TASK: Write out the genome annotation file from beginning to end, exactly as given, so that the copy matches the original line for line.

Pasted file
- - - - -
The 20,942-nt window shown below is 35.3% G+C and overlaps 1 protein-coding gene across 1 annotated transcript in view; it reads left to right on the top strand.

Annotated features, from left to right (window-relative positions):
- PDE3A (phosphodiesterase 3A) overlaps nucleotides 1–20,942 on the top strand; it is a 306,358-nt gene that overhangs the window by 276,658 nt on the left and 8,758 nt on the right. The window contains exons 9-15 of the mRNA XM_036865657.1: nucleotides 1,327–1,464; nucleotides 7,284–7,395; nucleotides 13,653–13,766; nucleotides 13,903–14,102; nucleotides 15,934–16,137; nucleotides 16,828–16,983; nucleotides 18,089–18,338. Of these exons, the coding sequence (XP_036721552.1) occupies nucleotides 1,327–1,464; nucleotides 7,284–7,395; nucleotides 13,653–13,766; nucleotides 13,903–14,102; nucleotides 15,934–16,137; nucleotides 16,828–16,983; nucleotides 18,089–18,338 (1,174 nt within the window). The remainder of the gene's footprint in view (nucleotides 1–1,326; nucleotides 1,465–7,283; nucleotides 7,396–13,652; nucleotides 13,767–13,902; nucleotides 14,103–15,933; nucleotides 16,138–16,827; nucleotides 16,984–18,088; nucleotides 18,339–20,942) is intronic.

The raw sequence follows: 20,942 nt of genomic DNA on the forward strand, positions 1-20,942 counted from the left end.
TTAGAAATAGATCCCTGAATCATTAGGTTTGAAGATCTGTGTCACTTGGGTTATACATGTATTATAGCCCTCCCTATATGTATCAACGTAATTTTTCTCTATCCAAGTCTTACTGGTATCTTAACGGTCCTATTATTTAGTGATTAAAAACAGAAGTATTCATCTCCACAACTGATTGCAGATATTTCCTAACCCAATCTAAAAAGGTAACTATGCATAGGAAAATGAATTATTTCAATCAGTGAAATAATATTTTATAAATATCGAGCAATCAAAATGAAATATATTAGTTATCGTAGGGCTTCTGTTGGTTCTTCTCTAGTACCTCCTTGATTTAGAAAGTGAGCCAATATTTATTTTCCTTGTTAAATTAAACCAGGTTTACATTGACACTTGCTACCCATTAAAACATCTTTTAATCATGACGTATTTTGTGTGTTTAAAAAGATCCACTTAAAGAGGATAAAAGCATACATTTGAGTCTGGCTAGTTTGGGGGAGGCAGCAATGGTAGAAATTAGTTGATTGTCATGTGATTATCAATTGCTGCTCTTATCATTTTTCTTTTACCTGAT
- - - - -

The 20,942-nt window shown below is 35.3% G+C and overlaps 1 protein-coding gene across 1 annotated transcript in view; it reads left to right on the top strand.

Annotated features, from left to right (window-relative positions):
- PDE3A (phosphodiesterase 3A) overlaps nucleotides 1–20,942 on the top strand; it is a 306,358-nt gene that overhangs the window by 276,658 nt on the left and 8,758 nt on the right. The window contains exons 9-15 of the mRNA XM_036865657.1: nucleotides 1,327–1,464; nucleotides 7,284–7,395; nucleotides 13,653–13,766; nucleotides 13,903–14,102; nucleotides 15,934–16,137; nucleotides 16,828–16,983; nucleotides 18,089–18,338. Of these exons, the coding sequence (XP_036721552.1) occupies nucleotides 1,327–1,464; nucleotides 7,284–7,395; nucleotides 13,653–13,766; nucleotides 13,903–14,102; nucleotides 15,934–16,137; nucleotides 16,828–16,983; nucleotides 18,089–18,338 (1,174 nt within the window). The remainder of the gene's footprint in view (nucleotides 1–1,326; nucleotides 1,465–7,283; nucleotides 7,396–13,652; nucleotides 13,767–13,902; nucleotides 14,103–15,933; nucleotides 16,138–16,827; nucleotides 16,984–18,088; nucleotides 18,339–20,942) is intronic.

The raw sequence follows: 20,942 nt of genomic DNA on the forward strand, positions 1-20,942 counted from the left end.
TTAGAAATAGATCCCTGAATCATTAGGTTTGAAGATCTGTGTCACTTGGGTTATACATGTATTATAGCCCTCCCTATATGTATCAACGTAATTTTTCTCTATCCAAGTCTTACTGGTATCTTAACGGTCCTATTATTTAGTGATTAAAAACAGAAGTATTCATCTCCACAACTGATTGCAGATATTTCCTAACCCAATCTAAAAAGGTAACTATGCATAGGAAAATGAATTATTTCAATCAGTGAAATAATATTTTATAAATATCGAGCAATCAAAATGAAATATATTAGTTATCGTAGGGCTTCTGTTGGTTCTTCTCTAGTACCTCCTTGATTTAGAAAGTGAGCCAATATTTATTTTCCTTGTTAAATTAAACCAGGTTTACATTGACACTTGCTACCCATTAAAACATCTTTTAATCATGACGTATTTTGTGTGTTTAAAAAGATCCACTTAAAGAGGATAAAAGCATACATTTGAGTCTGGCTAGTTTGGGGGAGGCAGCAATGGTAGAAATTAGTTGATTGTCATGTGATTATCAATTGCTGCTCTTATCATTTTTCTTTTACCTGAT